Inheritance tax: your relatives can benefit from a reduced tax rate | Personal finance | Finance

Currently the tax free abatement is £325,000 and is known as the zero rate bracket and if the value of an estate is less than this then no tax is paid on it. If the value is above the threshold, the standard tax rate is 40%, unless the assets are bequeathed to charity. Gifts and donations to qualifying charities are exempt from estate tax and if a person leaves 10% or more of their net estate to charity, the rate of estate tax payable is reduced at 36%.

Along with this, the value of the charitable donations themselves are deducted before the imposition of inheritance tax.

This means that, in some scenarios, giving more to charity could actually lower a person’s inheritance tax bill and may mean that people have a little more to leave to their beneficiaries overall.

However, this depends on the initial value of the estate, as well as the size of the gift.

According to the rules, donations to charities are exempt as long as they are given directly to a charity which they qualify as a charity under UK law or which is established in the EU or another specified country .

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The charity must also be regulated in the country where it was established and it must be managed by “competent and competent persons”.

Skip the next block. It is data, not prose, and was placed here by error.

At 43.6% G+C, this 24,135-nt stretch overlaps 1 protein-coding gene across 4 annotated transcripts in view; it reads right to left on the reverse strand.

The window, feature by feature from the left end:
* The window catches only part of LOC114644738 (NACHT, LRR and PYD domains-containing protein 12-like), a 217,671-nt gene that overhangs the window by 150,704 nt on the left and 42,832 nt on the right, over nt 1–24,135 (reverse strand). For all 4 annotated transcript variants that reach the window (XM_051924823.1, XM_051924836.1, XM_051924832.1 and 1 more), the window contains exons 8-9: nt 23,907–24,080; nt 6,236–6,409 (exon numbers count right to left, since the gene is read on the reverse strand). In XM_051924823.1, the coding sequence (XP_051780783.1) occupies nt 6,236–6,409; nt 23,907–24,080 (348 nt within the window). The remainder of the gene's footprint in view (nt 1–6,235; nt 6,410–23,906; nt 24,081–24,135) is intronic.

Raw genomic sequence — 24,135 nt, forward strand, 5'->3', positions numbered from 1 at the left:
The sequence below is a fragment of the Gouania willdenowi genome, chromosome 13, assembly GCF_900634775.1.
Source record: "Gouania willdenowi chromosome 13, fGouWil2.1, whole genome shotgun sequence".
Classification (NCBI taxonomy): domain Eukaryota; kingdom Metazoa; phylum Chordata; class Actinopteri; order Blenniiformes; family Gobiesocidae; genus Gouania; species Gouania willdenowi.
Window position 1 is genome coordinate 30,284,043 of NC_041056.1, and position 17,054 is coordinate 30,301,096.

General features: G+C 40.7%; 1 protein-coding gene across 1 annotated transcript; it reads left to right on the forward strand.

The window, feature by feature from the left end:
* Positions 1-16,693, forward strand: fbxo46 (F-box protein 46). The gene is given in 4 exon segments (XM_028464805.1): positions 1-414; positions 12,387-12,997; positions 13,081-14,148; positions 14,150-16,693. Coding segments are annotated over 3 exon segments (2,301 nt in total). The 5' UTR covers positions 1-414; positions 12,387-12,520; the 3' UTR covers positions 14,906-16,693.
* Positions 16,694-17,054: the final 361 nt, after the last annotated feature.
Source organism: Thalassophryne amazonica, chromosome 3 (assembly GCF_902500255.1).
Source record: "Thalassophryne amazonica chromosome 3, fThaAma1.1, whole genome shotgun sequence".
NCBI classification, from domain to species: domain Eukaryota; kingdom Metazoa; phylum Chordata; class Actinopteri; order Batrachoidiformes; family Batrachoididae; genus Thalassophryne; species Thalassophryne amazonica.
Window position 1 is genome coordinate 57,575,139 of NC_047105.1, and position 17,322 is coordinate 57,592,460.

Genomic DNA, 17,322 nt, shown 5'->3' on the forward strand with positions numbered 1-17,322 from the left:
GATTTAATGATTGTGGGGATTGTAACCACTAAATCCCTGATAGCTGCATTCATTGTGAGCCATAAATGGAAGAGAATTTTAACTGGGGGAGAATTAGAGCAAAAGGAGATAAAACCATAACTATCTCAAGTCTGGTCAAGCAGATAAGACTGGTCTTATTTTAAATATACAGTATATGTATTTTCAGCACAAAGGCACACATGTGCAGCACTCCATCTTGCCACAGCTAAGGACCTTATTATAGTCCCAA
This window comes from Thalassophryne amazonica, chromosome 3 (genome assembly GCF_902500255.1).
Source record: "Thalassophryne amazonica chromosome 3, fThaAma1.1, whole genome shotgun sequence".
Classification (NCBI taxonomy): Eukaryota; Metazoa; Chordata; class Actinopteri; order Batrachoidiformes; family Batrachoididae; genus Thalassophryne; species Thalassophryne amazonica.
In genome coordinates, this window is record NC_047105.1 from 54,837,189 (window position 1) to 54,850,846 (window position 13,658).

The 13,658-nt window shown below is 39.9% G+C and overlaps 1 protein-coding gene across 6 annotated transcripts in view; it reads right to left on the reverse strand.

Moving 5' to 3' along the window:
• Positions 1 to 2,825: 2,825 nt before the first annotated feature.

Choices of gifts a person can leave to charity include a pecuniary inheritance, which is a fixed amount of cash, or a specific inheritance which is a particular item, such as property or shares.

A person can also leave a residual inheritance which is all or part of what remains in the estate after everything else has been paid, such as other gifts, taxes and expenses.

The advice for people donating to charity is to clearly state their wishes in their will and include details such as the charity’s name, address and registration number.

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Claire Roberts, tax associate at accounting firm Moore Kingston Smith, said: “The choice to donate to charity in life or death depends on personal circumstances.

“Lifetime gifts qualify for Gift Aid and have the added benefit of reducing the value of your estate for IHT purposes.

“However, leaving charitable donations in your will could give you the assurance that you are helping a good cause while still having sufficient funds to enjoy in your retirement.”

Ms Roberts pointed out that as Chancellor Rishi Sunak has frozen the threshold at £325,000 until April 2026 and the cost of assets is rising, more and more people will be drawn into the inheritance net.

Ms Roberts added: ‘The generous IHT breaks on offer for charitable giving should not be overlooked when writing wills and planning for the future.’

According to projections by the Office for Budget Responsibility, the government will collect £37billion in inheritance tax over the next five years.

This is a 36% increase on the last five years when £27.2bn was raised.

Five years ago inheritance tax rose by an annual amount of £4.8 billion, five years from now it is estimated to be £8.3 billion.

There are other ways to reduce the level of inheritance tax a person pays. These include giving away money and assets while a person is still alive or placing assets in a trust and buying life insurance.

Also, if a person leaves anything above the threshold of their estate to their spouse, civil partner, or amateur sports club, the inheritance is generally not paid.

Being married or in a civil partnership certainly helps pay inheritance tax as if a person had an estate worth less than the threshold then on death the unused threshold can be added to the surviving partner’s threshold upon his death.

This means their threshold could rise to a maximum of £950,000.

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